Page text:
Cricket SA chiefs back in the ring over new bonus claims

Cricket South Africa’s (CSA’s) chief financial officer, Nassei Appiah, is bracing for a showdown with remunerations committee (Remco) head, Thandeka Mgoduso, at a specially convened meeting next week to discuss fresh bonus allegations.

Bonuses totalling R1.9-million were paid to chief executive Gerald Majola, brand and communications manager Kass Naidoo and Appiah, apparently without the approval of the board.

Appiah was quoted in a CSA statement saying that “the bonuses — were approved by the chairperson of Remco”. But Mgoduso refused to confirm this, raising suspicions that the payments did not go through the board.

“Nassei will be asked to verify the facts. He said the meeting had been recorded and we will have to listen to the tapes,” a CSA insider told the Mail & Guardian. “The board will also ask Thandeka to clarify what happened as well. If she says due process was followed, we will be happy.”

The latest bonus allegations come as the CSA is undergoing a forensic audit to investigate whether there was any impropriety in the allocation of previous bonuses of R4.7-million paid to 40 staff members after the hosting of the 2009 Indian Premier League (IPL) and Champions Trophy.

The inquiry is taking place at the behest of CSA president Mtutuzeli Nyoka, who won his court battle to be reinstated.

Nyoka has been involved in a months-long spat with Majola. There was a report this week that Nyoka made an offer of R2-million to Gauteng Cricket Board (GCB) president Ray Mali to step down, seven months into his two-year tenure.

The board has been central to the feud between Majola and Nyoka. It was the only entity to cry foul after the IPL, accusing the CSA of violating hosting rights and Majola of benefitting financially from the tournament.

Following the board’s finger pointing, the Wanderers was stripped of international status and the board broken up. The CSA installed an administrator, Ray Mali, as president and a new board, consisting of Mali, chief executive Cassim Docrat and nine elected members, was put in place.

Lurking in the shadows of the GCB’s fight with the CSA was a race conflict. So-called black clubs decided, not for the first time, that they had had enough and threatened to walk out because of alleged continued discrimination and a frustratingly slow rate of transformation. Their issues stemmed from the body’s constitution, which was set up to favour premier league clubs, most of whom were white, and so created an environment that allowed for minimal inclusion.


The Concerned Cricket Fraternity (CCF), a group representing the majority of black clubs in the province, sought ministerial intervention and eventually a commission headed by former judge president Pius Langa.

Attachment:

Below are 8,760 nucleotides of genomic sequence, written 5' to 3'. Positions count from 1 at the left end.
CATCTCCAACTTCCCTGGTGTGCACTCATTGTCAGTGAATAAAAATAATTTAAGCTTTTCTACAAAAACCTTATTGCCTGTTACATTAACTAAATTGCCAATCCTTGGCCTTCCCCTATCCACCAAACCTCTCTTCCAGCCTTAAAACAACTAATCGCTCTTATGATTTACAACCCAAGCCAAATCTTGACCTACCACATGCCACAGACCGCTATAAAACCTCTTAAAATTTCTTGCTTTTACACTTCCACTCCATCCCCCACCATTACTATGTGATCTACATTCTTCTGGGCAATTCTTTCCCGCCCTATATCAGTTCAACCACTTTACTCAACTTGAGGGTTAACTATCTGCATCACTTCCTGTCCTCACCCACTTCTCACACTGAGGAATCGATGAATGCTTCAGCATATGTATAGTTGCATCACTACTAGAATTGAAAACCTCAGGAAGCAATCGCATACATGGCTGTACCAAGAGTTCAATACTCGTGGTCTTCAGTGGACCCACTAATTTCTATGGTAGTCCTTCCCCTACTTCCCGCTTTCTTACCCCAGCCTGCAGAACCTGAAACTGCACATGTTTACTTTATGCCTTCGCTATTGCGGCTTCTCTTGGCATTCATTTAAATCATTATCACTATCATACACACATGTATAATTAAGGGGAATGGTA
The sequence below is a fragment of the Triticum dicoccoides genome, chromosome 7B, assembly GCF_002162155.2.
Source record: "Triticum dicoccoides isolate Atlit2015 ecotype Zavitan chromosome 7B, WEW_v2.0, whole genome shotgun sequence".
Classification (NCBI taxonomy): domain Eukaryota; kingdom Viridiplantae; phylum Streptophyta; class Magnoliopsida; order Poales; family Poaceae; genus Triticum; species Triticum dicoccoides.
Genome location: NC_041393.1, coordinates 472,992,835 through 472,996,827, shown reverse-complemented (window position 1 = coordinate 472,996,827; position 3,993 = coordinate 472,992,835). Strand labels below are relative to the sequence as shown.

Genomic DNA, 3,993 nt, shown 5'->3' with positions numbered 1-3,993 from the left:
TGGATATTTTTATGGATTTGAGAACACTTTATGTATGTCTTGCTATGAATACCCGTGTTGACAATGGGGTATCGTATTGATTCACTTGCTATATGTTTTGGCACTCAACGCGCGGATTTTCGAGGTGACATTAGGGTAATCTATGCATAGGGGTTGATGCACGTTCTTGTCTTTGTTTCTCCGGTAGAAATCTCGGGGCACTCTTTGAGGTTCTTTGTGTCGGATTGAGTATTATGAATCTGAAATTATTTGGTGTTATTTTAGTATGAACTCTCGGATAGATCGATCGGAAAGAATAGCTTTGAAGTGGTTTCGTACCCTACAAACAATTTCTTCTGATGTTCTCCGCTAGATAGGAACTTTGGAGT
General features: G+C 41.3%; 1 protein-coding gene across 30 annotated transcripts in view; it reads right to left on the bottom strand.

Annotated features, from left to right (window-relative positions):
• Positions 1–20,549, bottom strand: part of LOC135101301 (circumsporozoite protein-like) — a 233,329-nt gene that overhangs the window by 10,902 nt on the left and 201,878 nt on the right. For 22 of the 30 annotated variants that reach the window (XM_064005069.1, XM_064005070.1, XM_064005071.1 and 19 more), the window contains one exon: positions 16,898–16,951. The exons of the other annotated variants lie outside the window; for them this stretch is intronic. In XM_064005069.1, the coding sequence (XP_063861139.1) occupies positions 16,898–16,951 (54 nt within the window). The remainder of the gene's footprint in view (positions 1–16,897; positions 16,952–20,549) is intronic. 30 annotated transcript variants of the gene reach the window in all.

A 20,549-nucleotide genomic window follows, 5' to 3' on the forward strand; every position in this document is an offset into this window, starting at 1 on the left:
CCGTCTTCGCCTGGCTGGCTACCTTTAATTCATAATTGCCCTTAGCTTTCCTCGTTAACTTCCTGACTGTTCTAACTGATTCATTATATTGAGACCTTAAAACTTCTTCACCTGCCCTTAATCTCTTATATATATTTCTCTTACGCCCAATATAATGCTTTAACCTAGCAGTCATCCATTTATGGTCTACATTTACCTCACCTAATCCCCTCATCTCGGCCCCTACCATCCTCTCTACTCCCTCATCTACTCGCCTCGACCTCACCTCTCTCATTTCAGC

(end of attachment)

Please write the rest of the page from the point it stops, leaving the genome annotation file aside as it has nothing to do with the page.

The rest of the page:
His report found that the need for transformation was “critical and inescapable” and that the overhaul should begin with the drafting of a new constitution, which Mali and the interim board would work on.

They have been in power for seven months and the improvements are already noticeable. An amount of R1.5-million has been unlocked for upgrading facilities in some of the most disadvantaged areas in Gauteng. Cricket is being played again at clubs in Riverlea and Eldorado Park, new fields and pitches are being laid, clubhouses built and former players Enoch Nkwe and Dumisa Makalima have returned as coaches to assist development.

Why then would Nyoka offer Mali R2-million to end his term prematurely?

“Gauteng cricket has not been treated in the same way as its sister unions,” Nyoka told the Mail & Guardian, referring to the fact that Mali was not an elected president. “I was at the forefront of imposing that on them and now I want to try and right that wrong.”

Nyoka has a long-standing relationship with the GCB, having served as its president twice.

He was at the helm of instituting the Langa commission last year and said it “weighs on his conscience” that he punished the GCB for its suspicion about the IPL money, which proved to be well founded.

Nyoka said he wanted to give the board back to the people who had run it before. But what, then, was the risk of returning it to its former state, in which transformation was largely ignored?

“Gauteng is not the only province where there is a lack of transformation,” Nyoka said. “There are other ways to work through that.”

Gordon Templeton, spokesperson for the CCF, said the group was “wary” of Nyoka’s intentions. “Why destabilise a system that is finally working?” Templeton asked. “Not a single person has said anything that would remotely indicate unhappiness with Mr Mali.”

Members of the GCB board agreed, saying they do not want the process of redrafting the constitution to be interrupted and their union to be tripped up just as it is starting to find its feet again.

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